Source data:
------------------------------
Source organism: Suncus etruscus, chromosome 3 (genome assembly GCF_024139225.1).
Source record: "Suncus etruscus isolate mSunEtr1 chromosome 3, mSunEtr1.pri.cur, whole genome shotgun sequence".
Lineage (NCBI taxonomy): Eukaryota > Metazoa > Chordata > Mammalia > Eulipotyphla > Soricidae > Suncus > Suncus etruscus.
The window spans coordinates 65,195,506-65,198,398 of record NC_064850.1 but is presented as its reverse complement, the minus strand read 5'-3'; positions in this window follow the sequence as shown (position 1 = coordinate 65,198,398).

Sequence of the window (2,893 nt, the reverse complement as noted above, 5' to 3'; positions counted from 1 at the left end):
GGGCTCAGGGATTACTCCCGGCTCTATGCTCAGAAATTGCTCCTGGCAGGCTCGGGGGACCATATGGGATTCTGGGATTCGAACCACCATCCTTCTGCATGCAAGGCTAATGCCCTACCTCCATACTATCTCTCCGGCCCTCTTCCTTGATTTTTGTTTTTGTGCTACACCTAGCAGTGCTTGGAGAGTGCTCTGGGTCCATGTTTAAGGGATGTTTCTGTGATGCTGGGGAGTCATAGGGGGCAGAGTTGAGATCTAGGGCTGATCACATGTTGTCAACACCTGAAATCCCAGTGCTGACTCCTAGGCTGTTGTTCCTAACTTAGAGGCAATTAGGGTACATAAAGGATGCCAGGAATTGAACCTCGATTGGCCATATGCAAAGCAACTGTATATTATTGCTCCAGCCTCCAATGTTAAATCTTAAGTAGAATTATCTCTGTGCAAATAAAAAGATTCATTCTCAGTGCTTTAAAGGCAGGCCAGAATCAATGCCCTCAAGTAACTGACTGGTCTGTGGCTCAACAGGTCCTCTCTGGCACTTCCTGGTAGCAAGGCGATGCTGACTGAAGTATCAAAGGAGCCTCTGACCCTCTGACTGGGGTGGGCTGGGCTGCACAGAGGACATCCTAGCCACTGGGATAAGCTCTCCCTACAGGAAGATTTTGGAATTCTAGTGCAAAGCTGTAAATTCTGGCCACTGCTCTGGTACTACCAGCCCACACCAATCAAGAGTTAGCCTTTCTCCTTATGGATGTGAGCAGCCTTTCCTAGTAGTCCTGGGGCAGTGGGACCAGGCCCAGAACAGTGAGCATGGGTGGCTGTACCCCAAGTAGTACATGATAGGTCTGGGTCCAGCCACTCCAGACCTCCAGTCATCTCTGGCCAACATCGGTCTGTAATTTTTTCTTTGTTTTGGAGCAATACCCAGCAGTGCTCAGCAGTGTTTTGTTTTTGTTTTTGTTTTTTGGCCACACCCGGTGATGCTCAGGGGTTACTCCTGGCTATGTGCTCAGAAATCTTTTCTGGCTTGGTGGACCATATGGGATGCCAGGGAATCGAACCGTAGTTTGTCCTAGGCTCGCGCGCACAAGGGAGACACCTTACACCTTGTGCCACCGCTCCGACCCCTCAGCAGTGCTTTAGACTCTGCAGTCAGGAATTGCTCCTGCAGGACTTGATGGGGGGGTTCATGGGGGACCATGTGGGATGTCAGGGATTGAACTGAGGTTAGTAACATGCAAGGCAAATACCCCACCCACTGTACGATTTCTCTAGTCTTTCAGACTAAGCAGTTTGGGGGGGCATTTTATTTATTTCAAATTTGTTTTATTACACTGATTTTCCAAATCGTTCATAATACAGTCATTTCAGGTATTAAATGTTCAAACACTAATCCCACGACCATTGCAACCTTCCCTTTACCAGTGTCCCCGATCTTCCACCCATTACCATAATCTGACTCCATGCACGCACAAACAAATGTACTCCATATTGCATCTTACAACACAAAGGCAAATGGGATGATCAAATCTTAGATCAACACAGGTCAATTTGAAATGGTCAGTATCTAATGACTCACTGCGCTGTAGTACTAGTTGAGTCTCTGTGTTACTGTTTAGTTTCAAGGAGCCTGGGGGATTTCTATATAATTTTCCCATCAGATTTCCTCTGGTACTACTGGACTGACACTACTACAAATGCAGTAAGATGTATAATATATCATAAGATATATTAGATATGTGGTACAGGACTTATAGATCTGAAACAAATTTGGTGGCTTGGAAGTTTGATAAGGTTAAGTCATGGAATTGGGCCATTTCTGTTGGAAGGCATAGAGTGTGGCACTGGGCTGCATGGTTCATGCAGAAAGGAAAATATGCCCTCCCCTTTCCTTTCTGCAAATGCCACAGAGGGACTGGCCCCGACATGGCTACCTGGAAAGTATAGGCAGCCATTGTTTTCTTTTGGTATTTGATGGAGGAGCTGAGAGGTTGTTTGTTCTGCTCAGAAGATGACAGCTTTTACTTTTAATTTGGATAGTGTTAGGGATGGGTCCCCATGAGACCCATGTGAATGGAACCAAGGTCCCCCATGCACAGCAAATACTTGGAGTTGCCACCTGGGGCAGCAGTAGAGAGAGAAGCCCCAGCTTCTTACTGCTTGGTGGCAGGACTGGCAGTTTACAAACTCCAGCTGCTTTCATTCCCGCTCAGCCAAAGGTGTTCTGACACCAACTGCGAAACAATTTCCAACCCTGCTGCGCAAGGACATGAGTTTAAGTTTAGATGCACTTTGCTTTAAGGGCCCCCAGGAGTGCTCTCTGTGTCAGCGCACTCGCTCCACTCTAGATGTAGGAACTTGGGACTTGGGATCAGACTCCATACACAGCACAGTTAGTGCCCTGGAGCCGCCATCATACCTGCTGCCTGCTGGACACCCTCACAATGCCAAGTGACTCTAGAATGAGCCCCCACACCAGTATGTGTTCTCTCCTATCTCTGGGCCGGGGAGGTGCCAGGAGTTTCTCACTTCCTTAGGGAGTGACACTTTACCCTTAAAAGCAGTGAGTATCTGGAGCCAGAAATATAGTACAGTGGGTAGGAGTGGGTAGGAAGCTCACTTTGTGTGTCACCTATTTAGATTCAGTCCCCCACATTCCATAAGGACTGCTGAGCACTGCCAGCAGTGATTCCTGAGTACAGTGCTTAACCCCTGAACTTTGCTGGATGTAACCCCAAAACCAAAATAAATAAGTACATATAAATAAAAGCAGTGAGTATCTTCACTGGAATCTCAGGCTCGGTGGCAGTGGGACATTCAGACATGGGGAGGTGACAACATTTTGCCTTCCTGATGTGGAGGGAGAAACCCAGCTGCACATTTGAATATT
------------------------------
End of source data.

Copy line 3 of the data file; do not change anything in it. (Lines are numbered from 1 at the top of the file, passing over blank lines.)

Lineage (NCBI taxonomy): Eukaryota > Metazoa > Chordata > Mammalia > Eulipotyphla > Soricidae > Suncus > Suncus etruscus.